Ever since I watched a documentary on komodo dragons, I’ve wanted to see one in real life. Partly because they are just so impressive: massive ugly lizards that look like they’ve just crawled out of Prehistoric times; and partly because they’re such fearsome predators. What seems to me even more impressive is that they kill their prey in such a nonchalant way. Rather than suffering the indignation of having to run after their prey, all the komodo has to do is give it a little bite and then let it go.
Komodos have such deadly bacteria in their saliva that once they’ve bitten their prey, death is a certainty. The only unknown is how long it will take. And the komodo dragon is nothing if not patient. It will track its injured prey for days, while the toxins slowly make their way through the animal’s system, until it just lies down and dies. Then the komodo can just saunter up to it and breakfast is served!
So naturally, after learning all this, I was super keen to go and meet a komodo for myself. I booked myself on a Perama Tours boat leaving from the Indonesian island of Lombok and off we motored.
The trip was a three day adventure. We stopped at several small islands on the way, swimming in the blue waters and basking on the sand. The snorkeling around these islands is some of the best in Indonesia, and even though komodos are excellent swimmers, we were assured they didn’t swim to that side of those islands. In hindsight, we were very trusting!
On the second day, we reached Komodo Island and met the tour guide who was going to take us on a trek to search out the island’s namesakes. I was a little perplexed that the only weapon he seemed to have to protect us from these fearsome, lethal creatures was a stick. Even though it was quite a big stick, it still offered me little comfort, and I spent a great deal of time looking over my shoulder.
It wasn’t until right at the end of the trek that we finally spotted what we’d come to see: a huge komodo basking in the sun. It didn’t seem to want to rush over and poison us with its saliva, although it did have a serious drooling problem and I wasn’t convinced that it wasn’t drooling because we looked a bit like lunch.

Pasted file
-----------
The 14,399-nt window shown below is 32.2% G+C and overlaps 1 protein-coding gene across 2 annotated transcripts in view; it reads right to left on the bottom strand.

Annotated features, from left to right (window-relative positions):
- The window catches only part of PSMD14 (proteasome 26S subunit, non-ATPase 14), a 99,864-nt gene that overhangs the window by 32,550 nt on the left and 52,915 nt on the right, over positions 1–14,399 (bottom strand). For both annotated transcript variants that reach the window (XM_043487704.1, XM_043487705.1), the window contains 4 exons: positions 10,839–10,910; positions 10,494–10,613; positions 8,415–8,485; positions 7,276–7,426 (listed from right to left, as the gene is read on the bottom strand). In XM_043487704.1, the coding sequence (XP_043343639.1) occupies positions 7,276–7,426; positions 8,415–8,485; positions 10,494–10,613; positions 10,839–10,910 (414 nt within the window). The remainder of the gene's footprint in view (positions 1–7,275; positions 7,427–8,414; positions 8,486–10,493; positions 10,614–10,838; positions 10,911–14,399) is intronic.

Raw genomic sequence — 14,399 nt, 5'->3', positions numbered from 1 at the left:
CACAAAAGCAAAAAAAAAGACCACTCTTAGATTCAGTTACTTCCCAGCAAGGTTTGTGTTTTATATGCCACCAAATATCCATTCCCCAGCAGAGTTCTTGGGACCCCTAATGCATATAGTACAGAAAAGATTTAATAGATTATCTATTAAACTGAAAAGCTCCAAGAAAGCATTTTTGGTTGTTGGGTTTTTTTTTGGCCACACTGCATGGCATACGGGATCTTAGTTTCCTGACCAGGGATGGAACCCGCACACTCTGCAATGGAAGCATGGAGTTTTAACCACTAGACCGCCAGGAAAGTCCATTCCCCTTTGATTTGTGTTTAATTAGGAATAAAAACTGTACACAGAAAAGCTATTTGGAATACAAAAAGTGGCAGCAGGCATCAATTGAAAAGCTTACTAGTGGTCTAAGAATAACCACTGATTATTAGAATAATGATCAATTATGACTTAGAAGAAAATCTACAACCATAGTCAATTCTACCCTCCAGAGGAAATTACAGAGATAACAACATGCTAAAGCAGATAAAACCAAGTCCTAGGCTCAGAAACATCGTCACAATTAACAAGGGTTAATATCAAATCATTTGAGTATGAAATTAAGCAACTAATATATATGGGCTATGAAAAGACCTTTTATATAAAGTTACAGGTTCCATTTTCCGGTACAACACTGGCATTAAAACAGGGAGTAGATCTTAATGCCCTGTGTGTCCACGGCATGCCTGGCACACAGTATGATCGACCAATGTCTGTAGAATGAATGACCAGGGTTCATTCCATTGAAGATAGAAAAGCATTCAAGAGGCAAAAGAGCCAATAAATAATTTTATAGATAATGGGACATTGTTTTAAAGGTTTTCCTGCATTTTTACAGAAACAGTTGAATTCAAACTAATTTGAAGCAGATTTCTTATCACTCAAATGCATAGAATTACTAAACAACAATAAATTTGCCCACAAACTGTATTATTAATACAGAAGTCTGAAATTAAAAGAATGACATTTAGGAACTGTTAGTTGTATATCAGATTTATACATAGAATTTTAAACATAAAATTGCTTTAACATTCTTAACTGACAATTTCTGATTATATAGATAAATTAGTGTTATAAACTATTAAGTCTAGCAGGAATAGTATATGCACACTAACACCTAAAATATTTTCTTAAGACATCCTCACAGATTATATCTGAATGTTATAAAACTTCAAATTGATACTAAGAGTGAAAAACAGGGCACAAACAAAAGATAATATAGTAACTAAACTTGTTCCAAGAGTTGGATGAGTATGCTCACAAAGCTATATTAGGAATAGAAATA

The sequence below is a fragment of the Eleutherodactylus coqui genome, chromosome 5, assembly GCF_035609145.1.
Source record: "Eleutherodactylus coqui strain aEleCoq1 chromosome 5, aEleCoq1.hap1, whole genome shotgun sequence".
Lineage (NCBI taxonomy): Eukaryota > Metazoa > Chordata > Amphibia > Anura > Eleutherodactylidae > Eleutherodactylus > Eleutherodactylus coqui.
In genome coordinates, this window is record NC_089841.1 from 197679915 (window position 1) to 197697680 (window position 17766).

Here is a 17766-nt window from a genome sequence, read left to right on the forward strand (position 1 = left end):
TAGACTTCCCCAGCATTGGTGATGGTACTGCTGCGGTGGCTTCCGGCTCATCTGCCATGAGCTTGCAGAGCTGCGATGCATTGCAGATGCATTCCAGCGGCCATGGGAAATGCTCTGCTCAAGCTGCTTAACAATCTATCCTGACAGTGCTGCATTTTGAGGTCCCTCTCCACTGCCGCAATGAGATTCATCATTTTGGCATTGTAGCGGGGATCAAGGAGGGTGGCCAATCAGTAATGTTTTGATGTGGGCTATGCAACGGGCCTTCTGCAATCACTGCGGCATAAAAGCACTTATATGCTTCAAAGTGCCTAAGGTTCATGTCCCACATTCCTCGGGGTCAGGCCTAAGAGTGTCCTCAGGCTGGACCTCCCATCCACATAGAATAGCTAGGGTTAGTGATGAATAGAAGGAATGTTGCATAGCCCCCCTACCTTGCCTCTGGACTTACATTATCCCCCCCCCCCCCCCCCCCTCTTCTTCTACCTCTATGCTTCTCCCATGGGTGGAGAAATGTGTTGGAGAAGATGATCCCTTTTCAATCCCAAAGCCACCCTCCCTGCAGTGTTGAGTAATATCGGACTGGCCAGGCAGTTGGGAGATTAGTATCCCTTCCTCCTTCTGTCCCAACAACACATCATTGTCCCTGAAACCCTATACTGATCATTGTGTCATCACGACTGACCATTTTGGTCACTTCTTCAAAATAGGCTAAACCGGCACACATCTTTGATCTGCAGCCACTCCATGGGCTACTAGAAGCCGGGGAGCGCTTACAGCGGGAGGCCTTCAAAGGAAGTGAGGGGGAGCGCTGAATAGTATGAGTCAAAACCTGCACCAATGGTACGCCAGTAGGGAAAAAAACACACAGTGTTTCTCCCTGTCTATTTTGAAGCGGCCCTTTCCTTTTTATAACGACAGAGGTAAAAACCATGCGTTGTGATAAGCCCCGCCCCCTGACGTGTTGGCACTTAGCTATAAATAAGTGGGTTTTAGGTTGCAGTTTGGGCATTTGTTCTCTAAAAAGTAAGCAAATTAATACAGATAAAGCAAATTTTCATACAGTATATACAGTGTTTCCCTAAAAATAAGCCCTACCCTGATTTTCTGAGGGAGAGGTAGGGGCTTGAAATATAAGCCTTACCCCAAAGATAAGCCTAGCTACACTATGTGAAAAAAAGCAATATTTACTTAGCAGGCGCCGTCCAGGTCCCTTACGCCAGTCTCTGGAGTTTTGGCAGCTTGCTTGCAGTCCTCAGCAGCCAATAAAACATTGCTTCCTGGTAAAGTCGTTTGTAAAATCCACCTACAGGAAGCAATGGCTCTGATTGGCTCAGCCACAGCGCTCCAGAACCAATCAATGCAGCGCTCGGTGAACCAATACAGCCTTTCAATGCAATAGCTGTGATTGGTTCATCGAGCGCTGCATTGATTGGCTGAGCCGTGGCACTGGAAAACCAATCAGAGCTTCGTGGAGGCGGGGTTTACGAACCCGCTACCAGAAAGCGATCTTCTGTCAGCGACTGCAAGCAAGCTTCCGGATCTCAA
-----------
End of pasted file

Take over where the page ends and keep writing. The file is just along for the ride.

It was doing its best impression of a komodo statue and rarely moved, which gave us a really good chance to check it out. This thing was seriously massive, and it just looked so...ancient. It had long talons and tiny eyes, and would stick its tongue out to taste the air occasionally. Luckily it didn’t seem to like the way I smelled and didn’t move a muscle toward me. (I doubt it was deterred by the guy with the big stick).
After arriving back at the tea house, we saw several more big komodos. They appeared pretty tame, and didn’t have a drooling problem, so it seemed appropriate to lean down and give one of them a little kiss!
After leaving Komodo Island behind and pottering around some more islands, the tour ended the next day on the Indonesian island of Flores. Seeking more adventure, my friend and I trekked into the middle of the island to see a three tiered waterfall we’d been told about. As we started off, the rain began to come down. Heavily. Our local guide warned us it might be a little risky, but we persisted anyway. It wasn’t until we’d crossed the river and were standing in the middle of the gushing water that we turned back and realised the water had risen at an alarming pace. We were stuck in the middle of the river and it was becoming harder and harder to hold our footing.
Luckily, our guide was able to make it to the bank and found a big tree branch for us to hold onto to get us safely back to dry land. Wet, muddy, but grateful to be OK, we trekked back in the pouring rain through several villages and back to the safety of the van.
It wasn’t a pleasant experience at the time, but later, as we were watching the sun slide down behind the neighbouring islands with a beer in our hands, it gave us a good laugh at our own stupidity.
And as for our date with the komodo dragons, it's one I will never forget.
Notes: the best time to visit Indonesia is in the drier months of June, July and August (which I read is also breeding season for komodos).